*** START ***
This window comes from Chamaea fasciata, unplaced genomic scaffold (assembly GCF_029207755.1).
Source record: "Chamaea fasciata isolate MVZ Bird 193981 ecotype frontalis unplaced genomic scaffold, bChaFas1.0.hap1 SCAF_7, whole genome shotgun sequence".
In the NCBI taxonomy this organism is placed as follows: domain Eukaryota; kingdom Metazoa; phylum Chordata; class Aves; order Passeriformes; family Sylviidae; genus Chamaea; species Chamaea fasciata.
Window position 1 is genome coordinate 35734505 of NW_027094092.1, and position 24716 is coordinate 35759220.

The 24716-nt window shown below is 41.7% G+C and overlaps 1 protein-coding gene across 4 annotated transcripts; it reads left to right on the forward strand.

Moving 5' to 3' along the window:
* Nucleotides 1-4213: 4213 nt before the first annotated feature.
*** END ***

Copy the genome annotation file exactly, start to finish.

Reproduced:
This window comes from Chamaea fasciata, unplaced genomic scaffold (assembly GCF_029207755.1).
Source record: "Chamaea fasciata isolate MVZ Bird 193981 ecotype frontalis unplaced genomic scaffold, bChaFas1.0.hap1 SCAF_7, whole genome shotgun sequence".
In the NCBI taxonomy this organism is placed as follows: domain Eukaryota; kingdom Metazoa; phylum Chordata; class Aves; order Passeriformes; family Sylviidae; genus Chamaea; species Chamaea fasciata.
Window position 1 is genome coordinate 35734505 of NW_027094092.1, and position 24716 is coordinate 35759220.

The 24716-nt window shown below is 41.7% G+C and overlaps 1 protein-coding gene across 4 annotated transcripts; it reads left to right on the forward strand.

Moving 5' to 3' along the window:
* Nucleotides 1-4213: 4213 nt before the first annotated feature.